What will succeed the National Cyber Security Strategy?
As the National Cyber Security Strategy nears the end of its working life, the government is considering what comes next, and is asking probing questions of its successes and failures.
The Department for Culture, Media and Sport (DCMS) has begun to consider what will succeed the National Cyber Security Strategy when the programme reaches the end of its life in the next year or so, taking into account the successes and failures of the project as it works towards its ultimate goals of making the UK the safest place to live and work online.
Launched in 2016, the National Cyber Security Strategy 2016-2021 set out the government’s plan to make the UK more secure and resilient in cyber space.
Saudis recruited Twitter employees to spy on critics
Court documents reveal how the Saudi Arabian government targeted Twitter employees as part of a coordinated effort to gather information on known dissidents.
The Saudi Arabian government recruited two Twitter employees to supply personal information relating to dissidents and other political opponents, according to newly unsealed court documents.
The two employees were named in the documents as US citizen Ahmad Abouammo and Saudi citizen Ali Alzabarah. Another Saudi citizen, Ahmed Almutairi, a marketing executive with alleged ties to the Saudi royal family – who control domestic politics in the hard-line conservative kingdom – has also been charged. This is the first time any Saudis have been directly charged with spying in the US.
Brittany Kaiser calls for Facebook political ad ban at Web Summit
Former Cambridge Analytica employee Brittany Kaiser, recognisable to many as the unlikely star of the Netflix documentary The Great Hack, has appeared at Web Summit in Lisbon.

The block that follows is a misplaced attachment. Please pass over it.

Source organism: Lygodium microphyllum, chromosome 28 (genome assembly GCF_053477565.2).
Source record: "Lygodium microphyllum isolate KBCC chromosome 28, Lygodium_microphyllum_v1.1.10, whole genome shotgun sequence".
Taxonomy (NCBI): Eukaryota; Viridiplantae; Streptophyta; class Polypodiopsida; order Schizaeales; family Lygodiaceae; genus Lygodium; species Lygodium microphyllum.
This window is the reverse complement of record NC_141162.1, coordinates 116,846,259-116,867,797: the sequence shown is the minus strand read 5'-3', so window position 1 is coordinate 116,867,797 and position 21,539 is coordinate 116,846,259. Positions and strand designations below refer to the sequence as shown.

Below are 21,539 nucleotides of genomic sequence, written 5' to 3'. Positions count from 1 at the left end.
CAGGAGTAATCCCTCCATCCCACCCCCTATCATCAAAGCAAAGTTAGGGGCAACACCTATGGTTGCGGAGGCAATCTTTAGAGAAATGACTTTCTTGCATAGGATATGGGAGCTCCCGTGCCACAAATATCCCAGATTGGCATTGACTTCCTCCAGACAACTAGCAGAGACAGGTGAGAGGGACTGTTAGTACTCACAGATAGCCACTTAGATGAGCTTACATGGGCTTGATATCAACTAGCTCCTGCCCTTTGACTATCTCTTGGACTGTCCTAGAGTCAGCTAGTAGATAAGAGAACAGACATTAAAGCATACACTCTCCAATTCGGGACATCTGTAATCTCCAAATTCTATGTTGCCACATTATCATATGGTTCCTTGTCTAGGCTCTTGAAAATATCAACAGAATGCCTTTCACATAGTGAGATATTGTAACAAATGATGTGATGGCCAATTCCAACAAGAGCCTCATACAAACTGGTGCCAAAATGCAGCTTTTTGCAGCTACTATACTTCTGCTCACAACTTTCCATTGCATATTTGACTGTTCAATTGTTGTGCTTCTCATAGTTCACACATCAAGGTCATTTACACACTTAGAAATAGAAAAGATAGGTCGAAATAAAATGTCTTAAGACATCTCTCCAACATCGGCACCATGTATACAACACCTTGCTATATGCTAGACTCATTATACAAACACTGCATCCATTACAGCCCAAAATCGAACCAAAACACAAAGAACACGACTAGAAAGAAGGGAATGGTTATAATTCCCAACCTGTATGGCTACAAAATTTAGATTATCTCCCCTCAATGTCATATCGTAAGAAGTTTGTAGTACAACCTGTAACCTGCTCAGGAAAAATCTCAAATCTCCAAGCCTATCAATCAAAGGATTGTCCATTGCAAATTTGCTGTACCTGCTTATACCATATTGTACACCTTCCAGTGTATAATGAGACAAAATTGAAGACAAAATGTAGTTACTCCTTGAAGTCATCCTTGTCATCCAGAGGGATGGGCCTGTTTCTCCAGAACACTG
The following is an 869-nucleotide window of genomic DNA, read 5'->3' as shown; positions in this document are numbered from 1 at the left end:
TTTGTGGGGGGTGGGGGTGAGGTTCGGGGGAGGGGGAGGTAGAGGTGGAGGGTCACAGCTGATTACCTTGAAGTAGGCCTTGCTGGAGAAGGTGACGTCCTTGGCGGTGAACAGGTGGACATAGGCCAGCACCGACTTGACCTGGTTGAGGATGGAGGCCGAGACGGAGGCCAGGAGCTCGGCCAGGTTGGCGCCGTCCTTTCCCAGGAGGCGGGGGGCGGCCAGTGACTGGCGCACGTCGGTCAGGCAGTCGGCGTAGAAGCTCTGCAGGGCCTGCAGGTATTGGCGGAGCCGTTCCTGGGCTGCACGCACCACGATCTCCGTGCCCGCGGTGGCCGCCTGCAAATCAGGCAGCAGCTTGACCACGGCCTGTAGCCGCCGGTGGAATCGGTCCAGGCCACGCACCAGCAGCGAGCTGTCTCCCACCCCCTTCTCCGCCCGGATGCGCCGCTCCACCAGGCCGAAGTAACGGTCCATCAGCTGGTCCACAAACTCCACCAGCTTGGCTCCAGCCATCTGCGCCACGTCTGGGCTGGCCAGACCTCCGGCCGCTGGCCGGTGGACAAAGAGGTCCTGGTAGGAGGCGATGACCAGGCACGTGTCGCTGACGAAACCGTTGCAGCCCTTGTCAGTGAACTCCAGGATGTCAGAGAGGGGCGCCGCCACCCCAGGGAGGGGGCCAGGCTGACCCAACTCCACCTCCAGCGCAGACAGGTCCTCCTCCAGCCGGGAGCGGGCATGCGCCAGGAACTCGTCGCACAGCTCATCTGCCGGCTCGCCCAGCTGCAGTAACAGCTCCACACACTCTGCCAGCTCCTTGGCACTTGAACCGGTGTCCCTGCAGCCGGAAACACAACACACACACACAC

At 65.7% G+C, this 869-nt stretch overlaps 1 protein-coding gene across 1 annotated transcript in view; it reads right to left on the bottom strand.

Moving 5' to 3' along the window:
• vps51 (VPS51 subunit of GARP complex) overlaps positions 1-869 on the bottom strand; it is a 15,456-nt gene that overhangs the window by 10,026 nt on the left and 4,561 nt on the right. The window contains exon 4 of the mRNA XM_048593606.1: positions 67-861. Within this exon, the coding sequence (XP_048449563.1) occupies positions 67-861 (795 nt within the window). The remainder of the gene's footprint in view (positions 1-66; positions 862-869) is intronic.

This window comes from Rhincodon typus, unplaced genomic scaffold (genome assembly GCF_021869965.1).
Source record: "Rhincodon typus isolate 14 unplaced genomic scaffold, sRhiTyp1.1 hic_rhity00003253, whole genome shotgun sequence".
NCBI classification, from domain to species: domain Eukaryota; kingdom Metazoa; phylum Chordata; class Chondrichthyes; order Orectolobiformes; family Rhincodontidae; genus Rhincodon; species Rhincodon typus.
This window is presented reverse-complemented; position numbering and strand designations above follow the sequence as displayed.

The documentary followed the self-styled whistleblower as she testified to the UK parliament about what she knew when she worked at the firm as a business development manager.
Now with a book out, she has reinvented herself as a data privacy guru aiming to educate youngsters about disinformation, and planning to put data back into the hands of users via blockchain technology.
Global security workforce must more than double to meet demand
There are about 2.8 million cyber security professionals working today, and the world needs four million more.
Such is the extent of the cyber security skills shortfall that the global workforce needs to more than double in size to make up the numbers, according to new research by cyber security professional association (ISC)².
In the latest annual edition of its Cyber security workforce study, (ISC)² calculated the current global cyber security workforce for the first time, putting the figure at 2.8 million professionals, but revealed that 4.07 million more were needed to close the skills gap. In the UK, it found about 289,000 security pros, compared with 121,000 in France and 133,000 in Germany, and across Europe, the Middle East and Africa (EMEA), identified a shortage of 291,000.
Alexa, Siri, Google Assistant smart speakers – they’re all open to remote laser attacks
Researchers show smart speakers can be controlled from afar with laser beams and instructed to open smart locks and garage doors.
Researchers have found that MEMS microphones are so sensitive they can interpret light as sound, allowing an attacker to shoot silent commands to voice assistants from afar.
Since the bug is general to MEMS (microelectromechanical systems) microphones, the attack can work against all devices that use them, including Google Assistant, Amazon Alexa, Facebook Portal, and Apple Siri.
Ransomware authors seeking new ways to avoid being spotted
Sector analysis from Sophos has revealed some insight into how malware authors are adapting to thwart cyber security controls.
Ransomware authors are changing up their campaigns to evade existing security controls, obfuscating their origins, and some are even adapting to use vulnerabilities in monitoring and management tools against their owners, according to the SophosLabs 2020 threat report.
With ransomware now hitting huge numbers of targets every day, the potential for its authors to get rich quick has never been higher.